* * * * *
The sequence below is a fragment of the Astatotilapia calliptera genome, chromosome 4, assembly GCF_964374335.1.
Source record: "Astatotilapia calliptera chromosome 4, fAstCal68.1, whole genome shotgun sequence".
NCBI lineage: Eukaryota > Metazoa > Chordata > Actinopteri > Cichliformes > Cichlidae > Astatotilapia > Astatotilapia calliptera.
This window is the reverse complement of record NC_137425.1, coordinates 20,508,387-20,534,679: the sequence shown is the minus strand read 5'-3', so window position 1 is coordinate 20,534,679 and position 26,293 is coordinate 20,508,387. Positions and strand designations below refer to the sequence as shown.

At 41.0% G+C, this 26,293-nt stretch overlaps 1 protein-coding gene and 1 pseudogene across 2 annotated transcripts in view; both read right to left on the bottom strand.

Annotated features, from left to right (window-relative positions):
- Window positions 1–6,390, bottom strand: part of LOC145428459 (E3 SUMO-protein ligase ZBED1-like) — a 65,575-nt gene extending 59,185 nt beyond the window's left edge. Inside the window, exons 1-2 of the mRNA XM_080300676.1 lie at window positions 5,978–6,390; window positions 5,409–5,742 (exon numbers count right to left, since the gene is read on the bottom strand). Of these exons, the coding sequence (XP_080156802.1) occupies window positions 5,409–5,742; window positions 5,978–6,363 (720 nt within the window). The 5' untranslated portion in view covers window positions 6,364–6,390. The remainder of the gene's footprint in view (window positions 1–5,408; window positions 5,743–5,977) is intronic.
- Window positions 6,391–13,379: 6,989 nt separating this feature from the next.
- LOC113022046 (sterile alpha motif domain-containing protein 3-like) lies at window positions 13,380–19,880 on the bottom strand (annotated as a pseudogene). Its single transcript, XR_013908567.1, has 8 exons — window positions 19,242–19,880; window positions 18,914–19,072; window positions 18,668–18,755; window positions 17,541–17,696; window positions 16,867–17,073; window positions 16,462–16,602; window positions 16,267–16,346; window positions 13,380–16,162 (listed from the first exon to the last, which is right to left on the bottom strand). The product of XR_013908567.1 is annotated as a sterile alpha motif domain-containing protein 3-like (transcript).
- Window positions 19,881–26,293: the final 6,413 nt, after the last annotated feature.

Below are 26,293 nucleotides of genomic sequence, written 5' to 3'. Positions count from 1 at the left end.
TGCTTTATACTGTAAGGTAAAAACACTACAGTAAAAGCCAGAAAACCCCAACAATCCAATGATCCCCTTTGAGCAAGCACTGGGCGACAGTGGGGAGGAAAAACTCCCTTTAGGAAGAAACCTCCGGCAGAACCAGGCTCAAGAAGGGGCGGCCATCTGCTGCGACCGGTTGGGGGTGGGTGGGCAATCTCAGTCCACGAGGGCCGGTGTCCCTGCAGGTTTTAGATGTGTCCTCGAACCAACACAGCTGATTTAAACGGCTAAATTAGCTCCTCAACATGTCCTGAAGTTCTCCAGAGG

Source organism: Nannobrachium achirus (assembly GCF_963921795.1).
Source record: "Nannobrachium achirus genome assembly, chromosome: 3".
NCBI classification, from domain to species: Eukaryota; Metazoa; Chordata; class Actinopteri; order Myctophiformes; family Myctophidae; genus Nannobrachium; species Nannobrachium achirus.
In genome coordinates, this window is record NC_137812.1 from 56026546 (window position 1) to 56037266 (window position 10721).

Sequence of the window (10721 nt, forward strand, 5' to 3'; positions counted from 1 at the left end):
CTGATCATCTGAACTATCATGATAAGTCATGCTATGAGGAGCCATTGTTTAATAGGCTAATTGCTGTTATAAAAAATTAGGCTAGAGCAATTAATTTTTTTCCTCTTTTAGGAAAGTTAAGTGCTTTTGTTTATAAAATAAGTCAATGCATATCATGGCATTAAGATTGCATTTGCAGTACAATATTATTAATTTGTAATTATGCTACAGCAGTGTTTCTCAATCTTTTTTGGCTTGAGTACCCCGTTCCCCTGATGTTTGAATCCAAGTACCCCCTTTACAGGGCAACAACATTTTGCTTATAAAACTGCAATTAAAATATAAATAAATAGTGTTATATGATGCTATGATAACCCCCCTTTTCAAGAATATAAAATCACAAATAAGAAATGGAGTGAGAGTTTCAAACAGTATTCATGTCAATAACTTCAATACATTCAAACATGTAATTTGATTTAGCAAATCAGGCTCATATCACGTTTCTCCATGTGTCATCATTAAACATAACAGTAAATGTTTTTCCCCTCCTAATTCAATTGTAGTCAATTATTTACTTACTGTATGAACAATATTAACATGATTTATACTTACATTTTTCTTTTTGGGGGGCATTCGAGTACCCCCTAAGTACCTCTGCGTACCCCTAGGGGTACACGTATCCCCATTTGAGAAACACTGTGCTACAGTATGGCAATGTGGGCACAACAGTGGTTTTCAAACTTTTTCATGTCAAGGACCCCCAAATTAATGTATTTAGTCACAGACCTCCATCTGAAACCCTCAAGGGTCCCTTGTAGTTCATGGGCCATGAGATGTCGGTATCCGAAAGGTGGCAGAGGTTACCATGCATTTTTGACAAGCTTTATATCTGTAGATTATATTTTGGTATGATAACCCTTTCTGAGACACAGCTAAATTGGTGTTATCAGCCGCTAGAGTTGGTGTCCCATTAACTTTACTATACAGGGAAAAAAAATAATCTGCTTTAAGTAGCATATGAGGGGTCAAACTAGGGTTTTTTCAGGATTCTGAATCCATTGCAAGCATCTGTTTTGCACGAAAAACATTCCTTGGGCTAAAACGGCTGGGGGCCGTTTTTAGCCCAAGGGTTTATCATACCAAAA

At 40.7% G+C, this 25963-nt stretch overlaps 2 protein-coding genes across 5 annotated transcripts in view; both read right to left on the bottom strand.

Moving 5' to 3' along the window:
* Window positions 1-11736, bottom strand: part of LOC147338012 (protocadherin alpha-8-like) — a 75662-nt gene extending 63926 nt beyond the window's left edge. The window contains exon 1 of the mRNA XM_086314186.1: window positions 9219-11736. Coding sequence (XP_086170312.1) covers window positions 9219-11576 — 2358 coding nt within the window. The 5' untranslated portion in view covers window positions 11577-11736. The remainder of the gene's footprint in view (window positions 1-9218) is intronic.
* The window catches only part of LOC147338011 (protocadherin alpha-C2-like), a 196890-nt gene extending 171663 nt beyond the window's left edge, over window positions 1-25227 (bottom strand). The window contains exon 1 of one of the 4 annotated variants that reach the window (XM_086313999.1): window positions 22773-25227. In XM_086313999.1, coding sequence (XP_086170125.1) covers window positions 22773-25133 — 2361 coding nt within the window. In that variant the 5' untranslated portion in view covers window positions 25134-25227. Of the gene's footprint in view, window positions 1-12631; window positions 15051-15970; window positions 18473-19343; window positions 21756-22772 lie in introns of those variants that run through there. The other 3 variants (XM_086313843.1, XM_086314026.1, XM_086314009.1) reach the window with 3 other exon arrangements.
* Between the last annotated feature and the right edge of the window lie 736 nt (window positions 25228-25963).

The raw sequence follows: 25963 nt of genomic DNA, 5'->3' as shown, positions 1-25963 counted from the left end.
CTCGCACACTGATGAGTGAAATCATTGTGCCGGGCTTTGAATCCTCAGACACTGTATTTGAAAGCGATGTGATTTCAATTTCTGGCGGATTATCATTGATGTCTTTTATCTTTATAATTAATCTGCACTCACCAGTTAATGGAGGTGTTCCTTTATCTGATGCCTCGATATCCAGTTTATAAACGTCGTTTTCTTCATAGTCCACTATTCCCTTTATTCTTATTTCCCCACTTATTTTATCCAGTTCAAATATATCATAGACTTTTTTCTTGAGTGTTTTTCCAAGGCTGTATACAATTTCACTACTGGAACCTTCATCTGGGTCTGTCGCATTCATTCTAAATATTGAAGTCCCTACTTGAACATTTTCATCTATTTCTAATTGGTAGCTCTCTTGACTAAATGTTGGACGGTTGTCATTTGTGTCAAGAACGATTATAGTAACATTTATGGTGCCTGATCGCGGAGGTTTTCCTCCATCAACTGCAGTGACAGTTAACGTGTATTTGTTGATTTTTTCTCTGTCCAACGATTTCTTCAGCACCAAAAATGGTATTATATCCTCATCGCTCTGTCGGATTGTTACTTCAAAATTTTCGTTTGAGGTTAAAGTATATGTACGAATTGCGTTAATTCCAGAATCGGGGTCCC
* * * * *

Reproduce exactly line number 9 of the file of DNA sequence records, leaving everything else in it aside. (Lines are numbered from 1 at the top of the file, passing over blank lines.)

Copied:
- LOC113022046 (sterile alpha motif domain-containing protein 3-like) lies at window positions 13,380–19,880 on the bottom strand (annotated as a pseudogene). Its single transcript, XR_013908567.1, has 8 exons — window positions 19,242–19,880; window positions 18,914–19,072; window positions 18,668–18,755; window positions 17,541–17,696; window positions 16,867–17,073; window positions 16,462–16,602; window positions 16,267–16,346; window positions 13,380–16,162 (listed from the first exon to the last, which is right to left on the bottom strand). The product of XR_013908567.1 is annotated as a sterile alpha motif domain-containing protein 3-like (transcript).